“Be mindful that the connections from an old unit to a new one might not be in the exact same place, so some re-piping may be in order,” O’Brian continues. “Compare the spec sheets of your new unit to the locations of the connections on your old model to get an idea if there are any changes necessary for a straight swap.”

“A new install of a water heater requires running gas lines, electrical, and setting up proper ventilations,” O’Brian adds. “As such, it should generally be left up to a professional.”

SupplyHouse.com offers a large selection of water heaters and accessories from the top manufacturers in the industry. To learn more about water heaters, watch the video below or visit SupplyHouse.com.

 

This post has been brought to you by SupplyHouse.com. Its facts and opinions are those of BobVila.com.


Expansion Tanks: What Are They and Why Are They Important?

When water is heated, it expands, increasing the pressure in closed heating systems. Over time, these pressure fluctuations can damage the system's components. An expansion tank is designed to alleviate this pressure and extend the life of your system. Here's how it works.

Expansion Tank Diagram

Expansion Tank Diagram: SupplyHouse.com

Homeowners looking to maximize the efficiency and life expectancy of their heating and cooling systems may want to consider installing an expansion tank as an easy and inexpensive means of regulating water pressure and preventing costly damage to other components, including pipes.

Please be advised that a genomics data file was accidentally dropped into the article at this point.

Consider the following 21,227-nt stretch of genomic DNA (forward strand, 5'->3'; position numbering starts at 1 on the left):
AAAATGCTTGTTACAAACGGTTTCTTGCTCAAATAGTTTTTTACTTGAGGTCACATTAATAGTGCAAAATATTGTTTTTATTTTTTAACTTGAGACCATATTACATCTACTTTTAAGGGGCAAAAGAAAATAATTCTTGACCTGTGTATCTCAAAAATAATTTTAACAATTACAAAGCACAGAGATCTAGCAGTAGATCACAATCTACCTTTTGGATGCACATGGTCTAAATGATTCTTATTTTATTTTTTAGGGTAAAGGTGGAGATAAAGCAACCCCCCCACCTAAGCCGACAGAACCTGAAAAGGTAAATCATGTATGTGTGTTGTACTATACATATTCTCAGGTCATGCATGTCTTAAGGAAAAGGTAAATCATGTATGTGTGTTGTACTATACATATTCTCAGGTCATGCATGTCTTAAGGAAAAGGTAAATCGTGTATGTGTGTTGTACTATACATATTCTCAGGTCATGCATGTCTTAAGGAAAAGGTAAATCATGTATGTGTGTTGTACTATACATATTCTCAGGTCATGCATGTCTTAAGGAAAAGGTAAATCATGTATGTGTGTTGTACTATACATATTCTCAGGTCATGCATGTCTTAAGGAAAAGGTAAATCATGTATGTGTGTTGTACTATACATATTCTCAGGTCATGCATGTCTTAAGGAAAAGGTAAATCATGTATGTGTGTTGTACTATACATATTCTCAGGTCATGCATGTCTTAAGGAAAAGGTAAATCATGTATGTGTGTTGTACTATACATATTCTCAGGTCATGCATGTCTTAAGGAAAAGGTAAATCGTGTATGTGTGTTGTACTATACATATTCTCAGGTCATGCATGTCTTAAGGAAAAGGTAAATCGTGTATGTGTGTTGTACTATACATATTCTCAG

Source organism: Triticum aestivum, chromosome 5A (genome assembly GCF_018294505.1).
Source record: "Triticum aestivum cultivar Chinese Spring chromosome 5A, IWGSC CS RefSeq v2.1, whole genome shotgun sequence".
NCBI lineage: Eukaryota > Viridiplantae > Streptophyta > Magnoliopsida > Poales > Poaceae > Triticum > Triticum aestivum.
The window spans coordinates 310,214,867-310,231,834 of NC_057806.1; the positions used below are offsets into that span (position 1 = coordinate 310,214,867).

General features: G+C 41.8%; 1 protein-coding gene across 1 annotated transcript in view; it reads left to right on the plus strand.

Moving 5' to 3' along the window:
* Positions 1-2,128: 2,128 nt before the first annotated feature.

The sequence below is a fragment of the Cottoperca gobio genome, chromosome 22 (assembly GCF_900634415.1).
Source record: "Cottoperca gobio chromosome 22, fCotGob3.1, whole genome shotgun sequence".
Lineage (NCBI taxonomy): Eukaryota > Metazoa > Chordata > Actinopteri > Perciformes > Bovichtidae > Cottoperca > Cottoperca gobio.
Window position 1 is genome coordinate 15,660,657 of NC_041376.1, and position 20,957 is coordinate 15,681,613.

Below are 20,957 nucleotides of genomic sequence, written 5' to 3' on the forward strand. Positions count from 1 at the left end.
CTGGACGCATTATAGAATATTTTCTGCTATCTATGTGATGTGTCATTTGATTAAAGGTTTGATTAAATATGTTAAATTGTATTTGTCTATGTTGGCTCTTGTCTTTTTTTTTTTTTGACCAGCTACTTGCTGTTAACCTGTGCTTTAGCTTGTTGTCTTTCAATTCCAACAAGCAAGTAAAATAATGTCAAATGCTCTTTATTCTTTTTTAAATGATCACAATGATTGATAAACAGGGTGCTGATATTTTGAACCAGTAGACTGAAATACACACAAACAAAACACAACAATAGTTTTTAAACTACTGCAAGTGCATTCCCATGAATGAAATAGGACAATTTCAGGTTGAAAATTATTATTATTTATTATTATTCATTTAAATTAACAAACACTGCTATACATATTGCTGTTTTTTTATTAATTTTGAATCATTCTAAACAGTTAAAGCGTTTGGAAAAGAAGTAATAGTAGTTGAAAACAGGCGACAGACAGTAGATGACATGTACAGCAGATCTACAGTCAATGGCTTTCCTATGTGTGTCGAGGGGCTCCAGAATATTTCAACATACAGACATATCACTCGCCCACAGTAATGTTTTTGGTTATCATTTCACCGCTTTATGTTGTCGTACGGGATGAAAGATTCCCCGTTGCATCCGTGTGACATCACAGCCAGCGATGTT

An expansion tank is designed to relieve pressure in both potable water and closed hydronic heating systems. It ensures that constant pressure is maintained within the pipes so they do not get damaged from excess pressure. “An expansion tank in a heating system is an invaluable component that protects the entire system from the increased pressure and volume caused by heating,” asserts Daniel O’Brian, a technical expert from online retailer SupplyHouse.com.

“When water is heated, it expands,” O’Brian explains. “In a closed heating system there is only so much space in the pipes and the boiler. If the water is taking up more space and has nowhere to go, the pressure will increase and possibly damage the system, generally at its weakest points, until a leak or even a burst pipe results. An expansion tank is designed to relieve the stress, thereby increasing the life of the components in your entire heating system.”